As I read your very thoughtful response, a mental image came to my mind. I saw a very old, wrinkled woman's face and imagined discussing with ds a different kind of beauty, something like imagining her life experiences and valuing these. I have no clue how other cultures teach their children to value and respect the aged so much, but I wish we had these values. Honestly, I think that advertising and corporate $$$ are behind our pathetic emphasis on physical beauty in NA, not to mention the ever-present media. It's good for business, plain and simple, and most ppl are too unreflective to question this. Even thoughtful, bright ppl feel the pressure to conform, as you know.
Keiki's Makuahine (Keiki's Mom) 51, dh 52
Keiki: b. 2002 after 3 months bedrest
Natural conception following ZIFT/chem. pg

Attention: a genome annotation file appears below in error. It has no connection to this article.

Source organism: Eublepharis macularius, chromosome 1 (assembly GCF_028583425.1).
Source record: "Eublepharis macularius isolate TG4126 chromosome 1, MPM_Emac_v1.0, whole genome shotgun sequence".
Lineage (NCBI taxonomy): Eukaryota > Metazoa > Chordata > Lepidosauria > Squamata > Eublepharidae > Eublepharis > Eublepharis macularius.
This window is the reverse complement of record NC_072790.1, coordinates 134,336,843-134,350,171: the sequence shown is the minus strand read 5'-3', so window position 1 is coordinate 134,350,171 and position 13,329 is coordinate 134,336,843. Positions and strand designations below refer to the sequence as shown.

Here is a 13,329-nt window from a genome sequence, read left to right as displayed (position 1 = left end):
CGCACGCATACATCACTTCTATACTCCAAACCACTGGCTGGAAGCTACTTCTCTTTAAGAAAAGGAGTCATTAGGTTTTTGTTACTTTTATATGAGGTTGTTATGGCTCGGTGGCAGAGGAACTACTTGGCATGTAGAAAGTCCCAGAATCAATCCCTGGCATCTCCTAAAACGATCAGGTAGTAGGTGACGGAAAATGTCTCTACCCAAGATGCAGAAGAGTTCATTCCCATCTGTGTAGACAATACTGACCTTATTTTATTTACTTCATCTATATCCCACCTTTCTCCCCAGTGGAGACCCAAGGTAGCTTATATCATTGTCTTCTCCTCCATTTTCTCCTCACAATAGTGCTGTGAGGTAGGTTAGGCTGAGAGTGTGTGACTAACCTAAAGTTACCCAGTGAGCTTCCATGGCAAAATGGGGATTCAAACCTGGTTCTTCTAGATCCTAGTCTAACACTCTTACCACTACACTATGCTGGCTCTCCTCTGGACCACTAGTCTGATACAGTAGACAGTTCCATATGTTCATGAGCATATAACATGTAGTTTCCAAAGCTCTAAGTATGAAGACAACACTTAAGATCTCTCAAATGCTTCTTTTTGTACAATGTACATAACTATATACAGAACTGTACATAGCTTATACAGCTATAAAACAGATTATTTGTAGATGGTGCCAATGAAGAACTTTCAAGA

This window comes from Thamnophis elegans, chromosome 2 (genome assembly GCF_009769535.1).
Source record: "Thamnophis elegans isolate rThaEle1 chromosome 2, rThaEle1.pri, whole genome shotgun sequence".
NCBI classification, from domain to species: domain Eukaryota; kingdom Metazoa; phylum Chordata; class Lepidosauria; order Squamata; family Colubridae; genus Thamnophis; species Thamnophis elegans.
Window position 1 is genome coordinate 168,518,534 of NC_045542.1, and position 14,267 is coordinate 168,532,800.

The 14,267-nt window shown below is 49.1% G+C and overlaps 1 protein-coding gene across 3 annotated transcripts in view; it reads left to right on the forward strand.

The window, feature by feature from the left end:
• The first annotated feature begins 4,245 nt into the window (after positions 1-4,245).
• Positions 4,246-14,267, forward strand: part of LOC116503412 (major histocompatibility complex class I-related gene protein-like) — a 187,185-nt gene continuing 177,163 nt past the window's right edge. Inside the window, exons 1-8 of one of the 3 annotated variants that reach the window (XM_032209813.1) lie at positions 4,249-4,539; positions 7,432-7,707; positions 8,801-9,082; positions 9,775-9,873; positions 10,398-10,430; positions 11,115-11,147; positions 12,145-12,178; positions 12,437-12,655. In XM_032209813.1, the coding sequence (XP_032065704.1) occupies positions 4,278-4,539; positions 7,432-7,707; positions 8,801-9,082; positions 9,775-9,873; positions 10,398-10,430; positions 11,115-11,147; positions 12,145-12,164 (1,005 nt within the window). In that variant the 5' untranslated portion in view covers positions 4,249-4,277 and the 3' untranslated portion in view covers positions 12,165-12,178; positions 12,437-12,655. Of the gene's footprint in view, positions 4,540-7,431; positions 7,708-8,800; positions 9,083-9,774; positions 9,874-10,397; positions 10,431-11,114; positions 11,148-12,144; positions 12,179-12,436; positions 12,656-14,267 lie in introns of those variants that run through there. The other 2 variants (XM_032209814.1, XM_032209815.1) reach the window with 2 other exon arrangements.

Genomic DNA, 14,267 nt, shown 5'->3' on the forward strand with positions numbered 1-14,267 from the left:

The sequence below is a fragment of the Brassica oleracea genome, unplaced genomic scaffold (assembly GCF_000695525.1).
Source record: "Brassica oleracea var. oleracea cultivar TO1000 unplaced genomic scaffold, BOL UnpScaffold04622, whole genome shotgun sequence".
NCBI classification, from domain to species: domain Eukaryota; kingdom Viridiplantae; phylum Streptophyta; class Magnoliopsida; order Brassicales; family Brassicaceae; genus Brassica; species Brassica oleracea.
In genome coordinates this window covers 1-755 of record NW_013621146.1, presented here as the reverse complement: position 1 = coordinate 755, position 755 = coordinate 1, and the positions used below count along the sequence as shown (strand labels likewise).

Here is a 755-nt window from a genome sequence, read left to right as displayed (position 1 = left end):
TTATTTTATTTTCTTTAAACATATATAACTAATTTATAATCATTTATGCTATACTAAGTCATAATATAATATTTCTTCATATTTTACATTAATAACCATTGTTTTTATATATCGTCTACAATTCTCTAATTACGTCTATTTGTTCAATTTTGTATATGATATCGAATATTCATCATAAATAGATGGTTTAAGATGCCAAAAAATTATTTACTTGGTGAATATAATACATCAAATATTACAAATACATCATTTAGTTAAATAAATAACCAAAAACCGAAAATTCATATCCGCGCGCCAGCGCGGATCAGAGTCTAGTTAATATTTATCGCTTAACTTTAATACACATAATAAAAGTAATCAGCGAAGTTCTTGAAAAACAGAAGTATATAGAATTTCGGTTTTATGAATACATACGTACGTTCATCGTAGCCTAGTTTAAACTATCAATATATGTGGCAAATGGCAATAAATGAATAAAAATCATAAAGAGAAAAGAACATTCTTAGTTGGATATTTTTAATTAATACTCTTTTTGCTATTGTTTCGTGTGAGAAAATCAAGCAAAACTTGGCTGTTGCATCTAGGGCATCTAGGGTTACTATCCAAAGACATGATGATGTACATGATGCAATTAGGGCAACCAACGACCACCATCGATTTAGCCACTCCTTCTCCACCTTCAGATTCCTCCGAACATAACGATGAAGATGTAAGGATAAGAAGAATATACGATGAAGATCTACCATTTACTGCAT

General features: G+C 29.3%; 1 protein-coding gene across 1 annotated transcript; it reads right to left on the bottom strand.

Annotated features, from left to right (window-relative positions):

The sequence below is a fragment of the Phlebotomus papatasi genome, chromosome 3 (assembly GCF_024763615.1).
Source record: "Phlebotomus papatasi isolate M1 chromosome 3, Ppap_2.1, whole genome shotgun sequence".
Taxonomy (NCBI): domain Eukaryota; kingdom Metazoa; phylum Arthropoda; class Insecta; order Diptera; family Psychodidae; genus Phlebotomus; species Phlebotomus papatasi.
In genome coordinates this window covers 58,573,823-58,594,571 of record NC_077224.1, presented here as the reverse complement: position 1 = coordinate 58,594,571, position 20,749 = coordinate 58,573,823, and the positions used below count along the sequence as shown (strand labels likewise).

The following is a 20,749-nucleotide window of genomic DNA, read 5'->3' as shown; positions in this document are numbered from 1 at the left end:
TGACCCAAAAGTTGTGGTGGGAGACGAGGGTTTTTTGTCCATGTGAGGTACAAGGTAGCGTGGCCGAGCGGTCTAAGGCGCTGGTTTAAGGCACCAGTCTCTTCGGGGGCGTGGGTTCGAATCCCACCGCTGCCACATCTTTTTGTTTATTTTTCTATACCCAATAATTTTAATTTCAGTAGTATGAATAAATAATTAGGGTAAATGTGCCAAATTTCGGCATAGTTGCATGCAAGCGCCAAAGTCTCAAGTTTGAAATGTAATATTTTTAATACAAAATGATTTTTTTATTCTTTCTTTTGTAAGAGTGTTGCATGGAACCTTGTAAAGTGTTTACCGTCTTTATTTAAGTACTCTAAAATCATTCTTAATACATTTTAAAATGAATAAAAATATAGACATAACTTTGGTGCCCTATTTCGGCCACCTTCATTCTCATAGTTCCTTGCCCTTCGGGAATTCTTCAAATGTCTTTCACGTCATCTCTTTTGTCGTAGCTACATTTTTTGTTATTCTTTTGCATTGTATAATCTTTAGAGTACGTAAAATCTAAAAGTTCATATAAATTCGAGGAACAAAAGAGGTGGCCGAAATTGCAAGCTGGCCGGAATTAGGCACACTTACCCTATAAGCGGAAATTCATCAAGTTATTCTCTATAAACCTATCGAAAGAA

Olivia: b. 1999 d. 1999
28-week preemie, ptl cause unknown
Natural conception after 1 mc
I should clarify to mention I live in the Southern US
June 2 2012, 3:38 PM
Makeup, hair, and wardrobe are huge. Walk on any Southern college campus and its a bevy of blonde beauties (think Elle Woods) plus some of us brunette gals. Of course, we have lots of trendy hippy folks too. But the environment my girls are going to be brought up in is maybe a bit more looks focused than others. I was actually bullied by a mean girl in LAW SCHOOL. Can you believe that?? Yes- made fun of for wearing jean shorts to class. She came from Bama where looks are literally your worth. It determines what sorority you get into thus giving you access to the cutest guys, etc etc
And Z- totally agree about DS's too. Here it's very concentrated on being macho and playing a zillion sports. That's pressure too! I know people who force their kids to play 3 sports year round all the while screaming at them if they miss a goal at 5 years old. A lot of parents hold back until 6 yrs for kindergarten because of sports.